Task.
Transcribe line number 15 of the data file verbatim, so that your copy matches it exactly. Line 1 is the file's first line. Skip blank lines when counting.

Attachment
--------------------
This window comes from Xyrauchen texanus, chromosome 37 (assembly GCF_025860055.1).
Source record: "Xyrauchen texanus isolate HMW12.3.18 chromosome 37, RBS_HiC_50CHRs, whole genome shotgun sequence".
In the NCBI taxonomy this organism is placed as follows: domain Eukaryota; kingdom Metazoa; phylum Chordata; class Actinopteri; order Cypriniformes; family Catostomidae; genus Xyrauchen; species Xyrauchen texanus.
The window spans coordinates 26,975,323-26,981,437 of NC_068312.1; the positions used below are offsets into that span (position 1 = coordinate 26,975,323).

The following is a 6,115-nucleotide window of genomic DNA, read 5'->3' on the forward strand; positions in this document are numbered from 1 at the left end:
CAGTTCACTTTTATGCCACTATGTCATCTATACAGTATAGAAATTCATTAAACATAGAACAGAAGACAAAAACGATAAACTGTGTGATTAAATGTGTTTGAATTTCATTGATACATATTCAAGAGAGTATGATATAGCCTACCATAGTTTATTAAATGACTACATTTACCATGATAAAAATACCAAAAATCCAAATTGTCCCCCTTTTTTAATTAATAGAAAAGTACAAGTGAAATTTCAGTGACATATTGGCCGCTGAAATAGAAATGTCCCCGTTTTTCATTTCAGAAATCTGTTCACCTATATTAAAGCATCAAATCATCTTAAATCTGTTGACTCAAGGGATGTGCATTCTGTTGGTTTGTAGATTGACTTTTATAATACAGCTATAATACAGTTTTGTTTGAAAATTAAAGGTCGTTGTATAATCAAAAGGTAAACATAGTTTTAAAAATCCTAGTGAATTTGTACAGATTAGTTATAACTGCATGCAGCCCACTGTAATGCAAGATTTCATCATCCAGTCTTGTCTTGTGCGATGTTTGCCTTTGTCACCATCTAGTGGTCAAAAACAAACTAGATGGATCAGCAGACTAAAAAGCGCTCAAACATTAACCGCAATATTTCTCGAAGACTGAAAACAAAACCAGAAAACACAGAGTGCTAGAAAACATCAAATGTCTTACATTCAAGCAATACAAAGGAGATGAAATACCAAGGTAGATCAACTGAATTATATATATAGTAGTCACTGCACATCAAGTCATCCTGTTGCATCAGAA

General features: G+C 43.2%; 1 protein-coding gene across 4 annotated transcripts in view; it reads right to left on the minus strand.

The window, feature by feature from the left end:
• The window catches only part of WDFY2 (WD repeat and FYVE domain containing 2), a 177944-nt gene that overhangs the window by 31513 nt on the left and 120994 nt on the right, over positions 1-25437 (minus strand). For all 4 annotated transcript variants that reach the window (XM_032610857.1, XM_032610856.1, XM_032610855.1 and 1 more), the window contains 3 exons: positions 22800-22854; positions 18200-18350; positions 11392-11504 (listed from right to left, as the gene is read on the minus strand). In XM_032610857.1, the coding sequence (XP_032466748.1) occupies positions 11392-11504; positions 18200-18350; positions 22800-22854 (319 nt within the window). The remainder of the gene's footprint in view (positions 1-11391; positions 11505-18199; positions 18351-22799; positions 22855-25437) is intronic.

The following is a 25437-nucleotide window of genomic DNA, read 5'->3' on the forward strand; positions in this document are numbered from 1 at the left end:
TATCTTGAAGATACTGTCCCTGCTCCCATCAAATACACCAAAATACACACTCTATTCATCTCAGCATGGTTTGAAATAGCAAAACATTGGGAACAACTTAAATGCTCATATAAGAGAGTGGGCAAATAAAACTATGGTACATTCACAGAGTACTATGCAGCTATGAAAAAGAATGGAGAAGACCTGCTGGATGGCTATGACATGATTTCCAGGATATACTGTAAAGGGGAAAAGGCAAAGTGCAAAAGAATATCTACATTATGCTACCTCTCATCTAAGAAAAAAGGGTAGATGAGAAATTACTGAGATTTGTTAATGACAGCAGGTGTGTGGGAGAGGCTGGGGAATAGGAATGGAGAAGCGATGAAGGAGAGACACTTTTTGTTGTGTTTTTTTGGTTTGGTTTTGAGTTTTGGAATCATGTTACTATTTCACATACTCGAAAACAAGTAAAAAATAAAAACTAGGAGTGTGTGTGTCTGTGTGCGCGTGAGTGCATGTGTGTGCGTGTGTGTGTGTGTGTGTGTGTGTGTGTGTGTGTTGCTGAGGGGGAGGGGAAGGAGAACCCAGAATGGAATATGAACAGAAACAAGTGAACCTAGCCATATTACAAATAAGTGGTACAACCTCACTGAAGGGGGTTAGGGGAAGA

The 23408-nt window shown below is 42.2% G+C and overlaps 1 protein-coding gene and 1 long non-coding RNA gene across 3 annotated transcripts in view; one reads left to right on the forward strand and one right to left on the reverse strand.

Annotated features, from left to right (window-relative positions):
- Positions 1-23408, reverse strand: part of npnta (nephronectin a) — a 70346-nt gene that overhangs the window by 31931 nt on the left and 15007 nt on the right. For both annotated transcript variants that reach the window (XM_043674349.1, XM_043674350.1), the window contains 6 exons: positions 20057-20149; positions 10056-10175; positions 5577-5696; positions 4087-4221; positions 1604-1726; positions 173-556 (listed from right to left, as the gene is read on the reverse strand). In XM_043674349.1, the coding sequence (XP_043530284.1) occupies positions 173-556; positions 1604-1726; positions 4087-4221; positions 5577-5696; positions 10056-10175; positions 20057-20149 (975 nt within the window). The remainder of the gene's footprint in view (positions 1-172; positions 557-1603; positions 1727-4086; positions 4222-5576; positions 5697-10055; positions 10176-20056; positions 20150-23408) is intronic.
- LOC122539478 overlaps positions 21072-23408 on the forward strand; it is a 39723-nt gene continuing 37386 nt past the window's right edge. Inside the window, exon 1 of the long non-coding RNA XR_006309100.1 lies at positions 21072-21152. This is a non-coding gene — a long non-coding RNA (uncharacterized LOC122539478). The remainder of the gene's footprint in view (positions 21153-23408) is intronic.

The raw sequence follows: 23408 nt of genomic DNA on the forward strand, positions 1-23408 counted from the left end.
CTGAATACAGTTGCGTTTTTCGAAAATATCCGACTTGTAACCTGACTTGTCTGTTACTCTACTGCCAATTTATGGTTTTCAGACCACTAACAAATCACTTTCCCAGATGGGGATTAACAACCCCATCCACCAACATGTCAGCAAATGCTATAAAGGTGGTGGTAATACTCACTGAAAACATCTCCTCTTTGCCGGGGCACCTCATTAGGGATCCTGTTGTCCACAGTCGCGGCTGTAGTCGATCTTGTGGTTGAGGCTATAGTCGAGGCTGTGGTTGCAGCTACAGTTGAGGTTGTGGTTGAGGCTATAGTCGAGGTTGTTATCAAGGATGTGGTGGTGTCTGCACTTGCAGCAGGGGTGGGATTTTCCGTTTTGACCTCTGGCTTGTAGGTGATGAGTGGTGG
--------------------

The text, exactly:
- LOC122539478 overlaps positions 21072-23408 on the forward strand; it is a 39723-nt gene continuing 37386 nt past the window's right edge. Inside the window, exon 1 of the long non-coding RNA XR_006309100.1 lies at positions 21072-21152. This is a non-coding gene — a long non-coding RNA (uncharacterized LOC122539478). The remainder of the gene's footprint in view (positions 21153-23408) is intronic.